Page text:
Auckland Mayor Len Brown’s proposal to implement a living wage of $18.40 for the city’s council staff has stirred up the on-going debate around the issue.
The new pay-rate – which would be phased in over three years from 2014 – would apply to council and council-controlled organisation staff. However, the mayor wants the council to also look at a living wage for staff from contracted organisations.
Unions such as the Public Service Association and Service and Food Workers Union have come out in support of the measure, while the Employers and Manufacturers Association and Auckland Chamber of Commerce derided the move.
Also adding to the debate is the release by the New Zealand Treasury of its report into the living wage; which found that it does not “well target” low income families with children.
But what are the thoughts of those in the HR sphere on a living wage?
Steve Punter, owner of STA training and The People Effect, supports the living wage. Punter provided HRM Online with comments he had posted on a HRINZ LinkedIn discussion on the topic arguing that the it is a social and moral concept “that recognises that if you continue to pay wages that are so low that a week's wages will not even sustain a week's cost of living (let alone provide for any fun or provision for savings) then you will continue to have an underclass of poverty who feel aggrieved, disadvantaged and hopeless.”
“It's simply not good enough to notice people struggling on the minimum wage and walk by thinking 'you poor bugger, I'm glad I'm not where you are'. Our task is to right the wrong,” he wrote.
John McGill, CEO of remuneration and performance consultancy Strategic Pay, said his company did not take a view on the living wage debate as being either good or bad, but there were certain points to consider with the argument.
He said there are some questions around the construction of the figure calculated by the Family Centre Social Policy Research Unit. The "living wage" of $18.40 is calculated as the minimum required to meet the basic needs of two adults and two children where one parent works full-time and one half-time. However in the UK it is worked out on the basis of two adults working full time. If New Zealand were to use the UK basis it would make a difference to the figure. Also the Kiwisaver contribution has been raised to three per cent since the initial report which would also need to be taken into consideration.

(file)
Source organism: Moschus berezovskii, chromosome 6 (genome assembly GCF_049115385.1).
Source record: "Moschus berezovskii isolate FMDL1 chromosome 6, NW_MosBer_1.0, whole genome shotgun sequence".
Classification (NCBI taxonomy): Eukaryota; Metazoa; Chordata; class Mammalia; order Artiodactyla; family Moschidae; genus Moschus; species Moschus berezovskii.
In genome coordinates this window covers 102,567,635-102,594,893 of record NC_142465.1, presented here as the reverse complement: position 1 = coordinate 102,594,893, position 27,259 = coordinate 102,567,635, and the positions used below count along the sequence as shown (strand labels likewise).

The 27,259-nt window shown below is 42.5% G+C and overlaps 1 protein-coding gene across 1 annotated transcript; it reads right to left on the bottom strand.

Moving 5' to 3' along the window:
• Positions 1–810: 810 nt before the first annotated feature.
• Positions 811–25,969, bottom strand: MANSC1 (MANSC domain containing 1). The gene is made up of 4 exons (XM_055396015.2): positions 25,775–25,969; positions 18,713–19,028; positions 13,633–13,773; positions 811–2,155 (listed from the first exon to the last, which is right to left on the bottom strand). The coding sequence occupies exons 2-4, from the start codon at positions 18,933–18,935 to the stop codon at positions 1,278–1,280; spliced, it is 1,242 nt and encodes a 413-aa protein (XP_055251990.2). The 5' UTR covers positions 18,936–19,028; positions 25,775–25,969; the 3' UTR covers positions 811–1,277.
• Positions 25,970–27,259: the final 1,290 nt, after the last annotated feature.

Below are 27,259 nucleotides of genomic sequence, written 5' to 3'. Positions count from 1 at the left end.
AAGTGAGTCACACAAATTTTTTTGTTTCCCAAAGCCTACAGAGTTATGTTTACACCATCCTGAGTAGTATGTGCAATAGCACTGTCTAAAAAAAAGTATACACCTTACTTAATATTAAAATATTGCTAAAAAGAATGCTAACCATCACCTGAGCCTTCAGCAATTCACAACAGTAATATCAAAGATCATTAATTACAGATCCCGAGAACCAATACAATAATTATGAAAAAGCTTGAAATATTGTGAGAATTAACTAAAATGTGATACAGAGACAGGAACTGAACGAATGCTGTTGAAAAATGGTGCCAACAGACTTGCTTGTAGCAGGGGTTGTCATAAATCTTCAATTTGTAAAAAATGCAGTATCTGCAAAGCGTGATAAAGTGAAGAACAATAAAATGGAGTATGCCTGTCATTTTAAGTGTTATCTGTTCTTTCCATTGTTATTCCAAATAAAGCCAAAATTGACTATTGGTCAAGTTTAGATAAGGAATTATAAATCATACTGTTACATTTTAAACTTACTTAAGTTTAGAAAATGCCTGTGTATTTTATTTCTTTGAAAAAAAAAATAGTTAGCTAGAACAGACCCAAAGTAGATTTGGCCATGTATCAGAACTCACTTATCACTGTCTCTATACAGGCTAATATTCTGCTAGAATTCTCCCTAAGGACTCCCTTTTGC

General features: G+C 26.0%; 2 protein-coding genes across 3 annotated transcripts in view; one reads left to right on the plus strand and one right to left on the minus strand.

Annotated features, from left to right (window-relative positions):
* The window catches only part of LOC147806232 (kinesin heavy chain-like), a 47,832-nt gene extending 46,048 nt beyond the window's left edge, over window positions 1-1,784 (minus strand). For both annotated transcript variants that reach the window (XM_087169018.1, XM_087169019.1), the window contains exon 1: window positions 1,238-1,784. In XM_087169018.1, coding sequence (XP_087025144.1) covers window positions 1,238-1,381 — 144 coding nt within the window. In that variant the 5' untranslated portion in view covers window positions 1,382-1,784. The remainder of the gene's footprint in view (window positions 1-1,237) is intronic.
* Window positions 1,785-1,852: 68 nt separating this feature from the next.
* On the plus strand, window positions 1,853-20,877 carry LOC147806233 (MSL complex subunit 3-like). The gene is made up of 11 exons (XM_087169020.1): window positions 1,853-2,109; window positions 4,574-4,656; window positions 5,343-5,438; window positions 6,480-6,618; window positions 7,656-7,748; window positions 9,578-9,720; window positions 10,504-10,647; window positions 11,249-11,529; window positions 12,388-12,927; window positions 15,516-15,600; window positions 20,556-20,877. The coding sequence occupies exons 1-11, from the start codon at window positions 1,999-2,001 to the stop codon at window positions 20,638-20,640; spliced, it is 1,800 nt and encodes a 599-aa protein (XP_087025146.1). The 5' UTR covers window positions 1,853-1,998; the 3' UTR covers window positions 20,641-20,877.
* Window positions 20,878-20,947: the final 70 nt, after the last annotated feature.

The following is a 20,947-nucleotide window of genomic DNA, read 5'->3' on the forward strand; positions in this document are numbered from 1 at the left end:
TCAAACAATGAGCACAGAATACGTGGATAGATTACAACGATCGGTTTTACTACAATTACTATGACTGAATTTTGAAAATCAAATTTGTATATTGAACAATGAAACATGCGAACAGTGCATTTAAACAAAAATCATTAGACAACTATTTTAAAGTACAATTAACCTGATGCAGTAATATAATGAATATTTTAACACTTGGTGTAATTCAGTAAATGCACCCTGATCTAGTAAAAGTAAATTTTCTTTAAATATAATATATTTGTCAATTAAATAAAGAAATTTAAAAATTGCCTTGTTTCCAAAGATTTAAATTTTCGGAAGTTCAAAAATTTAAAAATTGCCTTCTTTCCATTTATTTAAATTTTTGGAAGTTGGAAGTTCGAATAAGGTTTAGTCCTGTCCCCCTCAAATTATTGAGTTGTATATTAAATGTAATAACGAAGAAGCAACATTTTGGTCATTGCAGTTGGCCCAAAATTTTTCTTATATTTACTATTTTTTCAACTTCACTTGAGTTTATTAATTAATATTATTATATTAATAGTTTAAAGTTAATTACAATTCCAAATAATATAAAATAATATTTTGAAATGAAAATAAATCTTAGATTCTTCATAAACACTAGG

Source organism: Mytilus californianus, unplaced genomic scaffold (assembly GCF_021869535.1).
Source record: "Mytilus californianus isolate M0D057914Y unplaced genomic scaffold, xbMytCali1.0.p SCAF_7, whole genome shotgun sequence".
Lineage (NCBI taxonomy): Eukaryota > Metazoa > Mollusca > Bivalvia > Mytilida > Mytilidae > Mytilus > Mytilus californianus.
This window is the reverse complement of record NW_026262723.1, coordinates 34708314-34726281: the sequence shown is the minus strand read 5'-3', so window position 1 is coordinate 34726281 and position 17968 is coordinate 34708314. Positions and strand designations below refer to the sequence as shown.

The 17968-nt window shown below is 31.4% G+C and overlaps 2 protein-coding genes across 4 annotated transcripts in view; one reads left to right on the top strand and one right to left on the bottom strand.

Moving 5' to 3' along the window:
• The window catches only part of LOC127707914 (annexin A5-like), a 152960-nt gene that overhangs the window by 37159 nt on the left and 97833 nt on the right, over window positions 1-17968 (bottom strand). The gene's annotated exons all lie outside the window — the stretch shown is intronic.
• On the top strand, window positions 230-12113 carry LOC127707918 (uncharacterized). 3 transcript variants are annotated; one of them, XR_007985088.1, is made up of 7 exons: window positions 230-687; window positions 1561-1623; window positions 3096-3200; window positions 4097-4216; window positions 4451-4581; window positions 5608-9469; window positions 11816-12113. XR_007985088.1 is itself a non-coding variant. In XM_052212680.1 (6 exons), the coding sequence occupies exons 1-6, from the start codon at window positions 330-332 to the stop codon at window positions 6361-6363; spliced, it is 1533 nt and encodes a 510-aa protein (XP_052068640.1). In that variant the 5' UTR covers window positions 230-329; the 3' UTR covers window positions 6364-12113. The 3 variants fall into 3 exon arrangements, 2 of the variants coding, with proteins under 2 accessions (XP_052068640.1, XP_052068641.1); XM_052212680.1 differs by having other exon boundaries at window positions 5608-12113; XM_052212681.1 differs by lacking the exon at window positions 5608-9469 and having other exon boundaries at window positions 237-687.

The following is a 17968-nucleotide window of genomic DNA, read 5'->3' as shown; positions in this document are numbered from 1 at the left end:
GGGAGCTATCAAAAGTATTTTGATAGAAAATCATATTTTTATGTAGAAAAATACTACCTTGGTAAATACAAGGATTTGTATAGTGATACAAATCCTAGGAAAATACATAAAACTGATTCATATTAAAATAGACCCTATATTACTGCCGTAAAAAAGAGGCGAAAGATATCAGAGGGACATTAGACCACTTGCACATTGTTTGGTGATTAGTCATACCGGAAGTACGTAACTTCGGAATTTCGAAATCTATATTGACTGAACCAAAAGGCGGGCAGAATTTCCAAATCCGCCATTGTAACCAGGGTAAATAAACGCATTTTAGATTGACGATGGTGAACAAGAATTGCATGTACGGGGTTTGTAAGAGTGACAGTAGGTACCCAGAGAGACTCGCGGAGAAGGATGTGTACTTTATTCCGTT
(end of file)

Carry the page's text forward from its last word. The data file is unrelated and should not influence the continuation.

McGill told HRM Online it is also important to note a potential ripple effect from any wage movement.
“Moving from the minimum wage of $13.75 an hour to $18.40 living wage, that’s a nearly 34% movement at the extreme,[when] you start doing large increases you will have effects on other related groups in terms of relativity of pay so we would highlight that as a potential issue,” he said.
That effect has been seen in the past when the health sector gave nurses a pay increase.
“The ripple effects were felt over four or five years where other groups that had relativity relationships with nurses pay said ‘well if it’s good enough for them, it’s good enough for us’. The people the nurses reported to suddenly found themselves on similar pay or even a bit less and they complained,” McGill said.
Commenting on this, Punter said those above the living wage are already being compensated more fairly than those below it.
“Yes, I understand that there will be those who 'have a margin' and will want to maintain that, but I would ask those people to understand that bringing people 'up' to a Living Wage is righting a wrong, it's fixing a basic injustice,” he wrote.
The living wage inevitably leads to a lot of emotive comments, particularly around high paid individuals, but McGill suggests it would be worthwhile to focus more on the group that would be addressed by the living wage then get caught up in a debate of the high pay of others.
“People do get very emotional about it I think there are some good issues. I think a lot of things about the original report are good that are worth looking at, and people should read it and its a useful contribution,” McGill said. “We need to consider it calmly and quietly and if it needs some more work, and I think it does, that work should be done. It may give different results.”
While the debate still rages McGill said it is “critical” HR keep on top of the on-going discussions so when the CEO or board asks for information they can inform them correctly.
“For some organisations it won’t affect them at all, but for some it could be potentially very serious,” he added.
And don’t expect it to disappear of the radar anytime soon, McGill warns.
“It will ebb and flow, I don’t think it will ever go away - low pay is an issue and we need to discuss it and work out what we’re going to do,” he concludes.
To read the Treasury report on the Living Wage click here.
To read the Family Centre Social Policy Research Unit living wage report click here.
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